Vision, Race and Modernity A Visual Economy of the Andean Image World (Paperback)
|Author: Deborah Poole|
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|"Bold in its conception, brilliant in its execution, this book catches the eye and stimulates the imagination through its thoughtful examination of diverse visual representations from colonial and postcolonial Peru. It engages the mind and lingers in the memory for its original and persuasive reframing of the centrality of vision to issues of science, technology, power and race in the modern world. It will be of interest not only to Latin American specialists, to historians of art and photography, and to cultural studies audiences broadly, but to all those who seek to understand the globalization of images and ideologies in the contemporary era."--Benjamin Orlove, University of California, Davis|
From the Publisher:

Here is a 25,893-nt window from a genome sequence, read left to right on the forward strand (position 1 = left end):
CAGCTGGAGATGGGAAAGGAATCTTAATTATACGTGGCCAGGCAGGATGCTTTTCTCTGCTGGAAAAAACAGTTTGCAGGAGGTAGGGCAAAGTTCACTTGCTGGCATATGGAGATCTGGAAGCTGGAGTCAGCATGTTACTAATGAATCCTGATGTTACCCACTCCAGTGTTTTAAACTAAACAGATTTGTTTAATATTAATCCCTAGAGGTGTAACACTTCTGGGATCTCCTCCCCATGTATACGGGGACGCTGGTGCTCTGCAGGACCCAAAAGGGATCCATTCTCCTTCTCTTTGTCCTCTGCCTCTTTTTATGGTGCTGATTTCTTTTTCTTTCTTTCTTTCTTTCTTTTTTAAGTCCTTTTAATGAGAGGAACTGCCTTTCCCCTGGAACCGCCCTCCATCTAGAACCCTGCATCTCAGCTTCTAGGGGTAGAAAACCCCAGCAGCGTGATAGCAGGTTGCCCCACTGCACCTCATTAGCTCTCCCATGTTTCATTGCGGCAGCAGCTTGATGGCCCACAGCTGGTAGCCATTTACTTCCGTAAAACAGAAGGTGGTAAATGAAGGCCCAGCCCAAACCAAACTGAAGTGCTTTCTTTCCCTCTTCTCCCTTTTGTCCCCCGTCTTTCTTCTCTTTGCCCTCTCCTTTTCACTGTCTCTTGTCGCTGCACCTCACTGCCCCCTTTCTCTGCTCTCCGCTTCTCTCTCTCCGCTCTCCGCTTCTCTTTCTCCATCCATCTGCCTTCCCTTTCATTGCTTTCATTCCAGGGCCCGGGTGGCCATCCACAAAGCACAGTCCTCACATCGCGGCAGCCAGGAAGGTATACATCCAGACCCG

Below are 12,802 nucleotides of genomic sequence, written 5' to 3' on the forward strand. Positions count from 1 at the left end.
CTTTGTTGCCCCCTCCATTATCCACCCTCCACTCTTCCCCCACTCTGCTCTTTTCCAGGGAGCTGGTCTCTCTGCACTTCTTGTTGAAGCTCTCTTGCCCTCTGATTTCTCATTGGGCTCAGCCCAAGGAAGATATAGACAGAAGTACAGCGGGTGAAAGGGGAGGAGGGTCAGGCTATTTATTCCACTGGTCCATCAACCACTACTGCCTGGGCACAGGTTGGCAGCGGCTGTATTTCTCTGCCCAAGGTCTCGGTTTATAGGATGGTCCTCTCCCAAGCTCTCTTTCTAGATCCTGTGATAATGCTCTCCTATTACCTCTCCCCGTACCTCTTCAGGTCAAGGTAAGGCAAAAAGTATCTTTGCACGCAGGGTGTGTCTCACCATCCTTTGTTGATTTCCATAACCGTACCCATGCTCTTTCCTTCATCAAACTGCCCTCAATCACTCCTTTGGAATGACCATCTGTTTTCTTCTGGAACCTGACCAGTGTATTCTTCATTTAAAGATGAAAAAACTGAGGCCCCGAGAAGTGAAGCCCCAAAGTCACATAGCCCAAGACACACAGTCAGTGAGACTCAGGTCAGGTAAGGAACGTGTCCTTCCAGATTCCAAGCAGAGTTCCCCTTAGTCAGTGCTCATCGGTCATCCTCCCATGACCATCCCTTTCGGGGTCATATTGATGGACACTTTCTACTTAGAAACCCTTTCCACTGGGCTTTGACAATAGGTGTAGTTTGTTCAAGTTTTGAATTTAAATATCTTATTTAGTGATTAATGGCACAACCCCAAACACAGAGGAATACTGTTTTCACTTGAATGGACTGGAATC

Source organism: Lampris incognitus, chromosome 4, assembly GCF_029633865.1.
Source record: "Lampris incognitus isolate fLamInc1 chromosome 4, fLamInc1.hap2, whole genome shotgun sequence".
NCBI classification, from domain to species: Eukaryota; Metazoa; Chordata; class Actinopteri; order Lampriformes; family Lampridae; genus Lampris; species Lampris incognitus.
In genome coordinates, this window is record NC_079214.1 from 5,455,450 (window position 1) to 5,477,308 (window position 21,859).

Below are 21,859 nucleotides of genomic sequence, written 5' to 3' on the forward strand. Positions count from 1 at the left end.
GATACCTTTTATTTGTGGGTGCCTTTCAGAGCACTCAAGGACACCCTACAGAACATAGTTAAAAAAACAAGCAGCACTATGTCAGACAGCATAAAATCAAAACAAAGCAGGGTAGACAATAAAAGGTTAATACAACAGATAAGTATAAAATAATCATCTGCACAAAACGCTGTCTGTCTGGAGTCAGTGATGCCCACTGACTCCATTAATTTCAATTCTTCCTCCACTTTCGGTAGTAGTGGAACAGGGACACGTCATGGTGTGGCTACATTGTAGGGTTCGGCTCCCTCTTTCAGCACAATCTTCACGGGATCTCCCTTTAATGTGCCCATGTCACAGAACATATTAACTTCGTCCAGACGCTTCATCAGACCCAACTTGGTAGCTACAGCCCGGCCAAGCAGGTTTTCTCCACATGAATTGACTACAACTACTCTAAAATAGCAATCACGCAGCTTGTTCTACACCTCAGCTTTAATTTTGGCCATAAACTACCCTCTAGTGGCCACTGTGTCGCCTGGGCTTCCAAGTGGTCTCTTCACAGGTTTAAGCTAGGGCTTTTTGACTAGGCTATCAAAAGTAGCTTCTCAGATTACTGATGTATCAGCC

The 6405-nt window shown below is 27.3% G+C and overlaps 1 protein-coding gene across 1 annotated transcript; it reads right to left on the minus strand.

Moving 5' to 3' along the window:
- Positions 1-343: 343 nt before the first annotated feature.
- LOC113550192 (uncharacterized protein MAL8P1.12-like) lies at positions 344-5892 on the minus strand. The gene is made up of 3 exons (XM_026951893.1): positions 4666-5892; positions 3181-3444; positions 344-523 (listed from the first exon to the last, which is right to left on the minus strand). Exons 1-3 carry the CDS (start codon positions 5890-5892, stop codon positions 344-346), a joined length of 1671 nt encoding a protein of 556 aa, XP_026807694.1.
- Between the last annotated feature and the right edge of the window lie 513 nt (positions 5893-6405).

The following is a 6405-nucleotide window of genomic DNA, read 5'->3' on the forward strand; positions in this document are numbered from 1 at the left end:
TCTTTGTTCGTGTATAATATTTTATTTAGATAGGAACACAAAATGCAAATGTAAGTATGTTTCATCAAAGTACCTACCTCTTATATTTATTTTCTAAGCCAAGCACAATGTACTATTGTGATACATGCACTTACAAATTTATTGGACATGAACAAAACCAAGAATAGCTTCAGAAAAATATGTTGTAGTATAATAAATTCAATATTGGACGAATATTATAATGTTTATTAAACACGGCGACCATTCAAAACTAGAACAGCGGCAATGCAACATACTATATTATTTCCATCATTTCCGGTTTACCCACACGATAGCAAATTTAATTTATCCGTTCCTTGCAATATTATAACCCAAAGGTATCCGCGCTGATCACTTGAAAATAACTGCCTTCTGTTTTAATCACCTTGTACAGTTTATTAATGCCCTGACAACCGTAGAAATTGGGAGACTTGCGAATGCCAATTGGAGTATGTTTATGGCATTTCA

Through an intensive examination of photographs and engravings from European, Peruvian, and U.S. archives, anthropologist Deborah Poole explores the role visual images and technologies have played in shaping modern perceptions of race. Although focused primarily on Andean peoples, Poole's findings apply to the entire colonized world of the 19th century. 75 photos.Through an intensive examination of photographs and engravings from European, Peruvian, and U.S. archives, Deborah Poole explores the role visual images and technologies have played in shaping modern understandings of race. Vision, Race, and Modernity traces the subtle shifts that occurred in European and South American depictions of Andean Indians from the late eighteenth to the early twentieth centuries, and explains how these shifts led to the modern concept of "racial difference." While Andean peoples were always thought of as different by their European describers, it was not until the early nineteenth century that European artists and scientists became interested in developing a unique visual and typological language for describing their physical features. Poole suggests that this "scientific" or "biological" discourse of race cannot be understood outside a modern visual economy. Although the book specifically documents the depictions of Andean peoples, Poole's findings apply to the entire colonized world of the nineteenth century.Poole presents a wide range of images from operas, scientific expeditions, nationalist projects, and picturesque artists that both effectively elucidate her argument and contribute to an impressive history of photography. Vision, Race, and Modernity is a fascinating attempt to study the changing terrain of racial theory as part of a broader reorganization of vision in European society and culture.
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